What Saudi law says about a travel ban

What Saudi law says about a travel ban

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Everyone knows what a travel ban is, the legal reasons for imposing one, and how it may affect individuals — or at least they think they do. What are the facts?

Essentially, a travel ban is a legitimate precautionary measure that may be issued by the Minister of Interior, the head of State Security, or the judiciary, which is to say the judge in a competent court. The aim is to ensure that a person being sued or investigated remains inside the Kingdom, so they can be present at the time of the hearing or the investigation. 

The Travel Document Law requires that such a ban may be imposed only for a specified and limited period, and that the subject of the travel ban must be officially informed within one week from the date of issuance.

In addition to being the subject of a lawsuit or an investigation, there are other circumstances in which a person may be banned from leaving the Kingdom, mainly breaches of the Travel Document Law.

These include deliberately altering the information on a passport; holding a travel permit from a noncompetent authority; intentionally altering or defacing the photo in a passport or travel permit; negligence leading to the loss of a passport or a travel permit; and enabling others to use the passport or the permit illegally, or to sell or mortgage them.

Other offenses include using or attempting to use a passport or travel permit that belongs to someone else, or to assist in that activity; and to enter or leave the Kingdom other than through the official ports without a valid reason for doing so.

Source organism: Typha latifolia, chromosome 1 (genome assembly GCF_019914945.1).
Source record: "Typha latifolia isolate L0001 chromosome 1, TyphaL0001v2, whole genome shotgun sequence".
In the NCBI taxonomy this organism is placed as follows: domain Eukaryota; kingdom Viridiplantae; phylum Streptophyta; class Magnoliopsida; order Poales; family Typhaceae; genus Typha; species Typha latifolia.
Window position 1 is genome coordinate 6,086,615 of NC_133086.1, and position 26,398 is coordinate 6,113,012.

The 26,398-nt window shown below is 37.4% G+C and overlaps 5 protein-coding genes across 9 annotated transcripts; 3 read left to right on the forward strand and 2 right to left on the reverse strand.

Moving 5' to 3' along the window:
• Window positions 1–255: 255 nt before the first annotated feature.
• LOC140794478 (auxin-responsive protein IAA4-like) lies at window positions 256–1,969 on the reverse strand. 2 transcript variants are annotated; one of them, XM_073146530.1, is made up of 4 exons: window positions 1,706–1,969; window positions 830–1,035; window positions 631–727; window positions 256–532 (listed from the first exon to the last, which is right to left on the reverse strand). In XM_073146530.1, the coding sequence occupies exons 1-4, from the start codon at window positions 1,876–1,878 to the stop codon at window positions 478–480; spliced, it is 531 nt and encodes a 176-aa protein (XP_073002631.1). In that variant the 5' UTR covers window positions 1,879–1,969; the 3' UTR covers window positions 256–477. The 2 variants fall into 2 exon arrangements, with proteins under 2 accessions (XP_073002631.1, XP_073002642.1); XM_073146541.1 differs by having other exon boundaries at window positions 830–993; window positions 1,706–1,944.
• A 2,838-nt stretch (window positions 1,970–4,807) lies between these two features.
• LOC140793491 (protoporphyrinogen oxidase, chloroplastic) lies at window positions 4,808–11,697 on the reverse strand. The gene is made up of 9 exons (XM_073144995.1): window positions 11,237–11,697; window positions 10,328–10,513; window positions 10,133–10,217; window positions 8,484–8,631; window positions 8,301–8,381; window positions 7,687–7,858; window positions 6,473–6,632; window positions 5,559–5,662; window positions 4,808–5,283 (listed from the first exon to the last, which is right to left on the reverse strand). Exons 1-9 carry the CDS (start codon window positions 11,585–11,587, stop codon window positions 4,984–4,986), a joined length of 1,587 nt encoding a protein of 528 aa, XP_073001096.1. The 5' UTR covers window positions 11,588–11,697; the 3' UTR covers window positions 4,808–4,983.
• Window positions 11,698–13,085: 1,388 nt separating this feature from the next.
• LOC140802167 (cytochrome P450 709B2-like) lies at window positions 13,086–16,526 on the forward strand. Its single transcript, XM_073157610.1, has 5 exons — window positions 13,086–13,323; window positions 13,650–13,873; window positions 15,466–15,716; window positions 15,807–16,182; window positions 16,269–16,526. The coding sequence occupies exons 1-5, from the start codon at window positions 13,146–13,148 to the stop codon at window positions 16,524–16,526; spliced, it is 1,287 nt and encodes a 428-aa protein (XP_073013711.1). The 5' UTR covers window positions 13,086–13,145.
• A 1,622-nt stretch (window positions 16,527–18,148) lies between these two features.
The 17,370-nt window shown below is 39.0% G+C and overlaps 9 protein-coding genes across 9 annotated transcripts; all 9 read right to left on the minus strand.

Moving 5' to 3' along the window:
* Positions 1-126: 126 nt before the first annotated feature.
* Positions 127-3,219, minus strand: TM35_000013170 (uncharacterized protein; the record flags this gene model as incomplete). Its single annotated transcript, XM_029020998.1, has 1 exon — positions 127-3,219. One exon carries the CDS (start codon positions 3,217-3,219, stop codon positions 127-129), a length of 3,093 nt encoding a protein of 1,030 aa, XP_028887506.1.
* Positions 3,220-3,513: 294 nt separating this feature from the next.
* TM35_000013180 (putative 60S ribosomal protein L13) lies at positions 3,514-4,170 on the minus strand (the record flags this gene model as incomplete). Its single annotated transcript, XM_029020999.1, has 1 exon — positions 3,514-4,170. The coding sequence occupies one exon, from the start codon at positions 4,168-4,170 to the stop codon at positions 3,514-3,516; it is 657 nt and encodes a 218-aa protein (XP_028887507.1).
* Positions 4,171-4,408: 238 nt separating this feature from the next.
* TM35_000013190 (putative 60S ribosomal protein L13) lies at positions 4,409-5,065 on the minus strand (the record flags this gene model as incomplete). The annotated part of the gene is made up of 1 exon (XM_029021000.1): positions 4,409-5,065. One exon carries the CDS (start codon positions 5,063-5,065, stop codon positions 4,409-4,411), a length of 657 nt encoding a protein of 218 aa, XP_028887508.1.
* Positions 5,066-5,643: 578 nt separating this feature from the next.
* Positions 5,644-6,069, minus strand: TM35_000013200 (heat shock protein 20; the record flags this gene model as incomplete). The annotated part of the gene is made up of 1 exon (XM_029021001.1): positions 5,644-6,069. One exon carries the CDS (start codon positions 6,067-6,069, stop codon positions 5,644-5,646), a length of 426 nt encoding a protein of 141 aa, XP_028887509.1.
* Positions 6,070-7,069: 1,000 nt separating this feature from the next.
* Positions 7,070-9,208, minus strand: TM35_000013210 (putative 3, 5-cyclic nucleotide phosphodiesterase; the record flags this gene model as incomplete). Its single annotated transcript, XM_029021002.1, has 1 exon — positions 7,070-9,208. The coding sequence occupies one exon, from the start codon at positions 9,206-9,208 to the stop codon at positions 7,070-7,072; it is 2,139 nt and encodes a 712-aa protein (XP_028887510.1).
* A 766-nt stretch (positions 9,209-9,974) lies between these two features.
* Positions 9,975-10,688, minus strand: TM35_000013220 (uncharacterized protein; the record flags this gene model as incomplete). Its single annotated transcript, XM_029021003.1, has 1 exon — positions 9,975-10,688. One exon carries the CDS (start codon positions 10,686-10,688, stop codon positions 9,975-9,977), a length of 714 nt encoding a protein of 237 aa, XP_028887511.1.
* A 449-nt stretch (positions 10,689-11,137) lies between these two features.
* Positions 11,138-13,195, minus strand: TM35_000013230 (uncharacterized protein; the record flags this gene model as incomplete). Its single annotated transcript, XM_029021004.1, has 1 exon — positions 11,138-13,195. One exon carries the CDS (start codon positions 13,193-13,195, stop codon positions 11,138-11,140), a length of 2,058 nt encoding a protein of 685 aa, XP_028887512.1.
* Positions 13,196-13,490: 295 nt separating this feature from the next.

Of course, a travel ban may also be lifted, and there are several ways to achieve this. For example, a person being sued may go to court and deposit the financial amount that is the subject of the legal action. In addition, the court may decide to discontinue the case, or it may be discontinued at the court’s discretion because of the death or disqualification of the plaintiff. Other possibilities are the plaintiff’s failure to register the original lawsuit within seven days of filing a travel ban, or a judgment issued in the original lawsuit being overturned.

It is important for everyone to know as much as possible about a sensitive subject such as a travel ban, and whether its conditions apply to them. Arguably, it is even more important that we all know our rights when it comes to having a travel ban lifted.

 

• Dimah Talal Alsharif is a Saudi legal consultant, head of the health law department at the law firm of Majed Garoub and a member of the International Association of Lawyers. 

Twitter: @dimah_alsharif 

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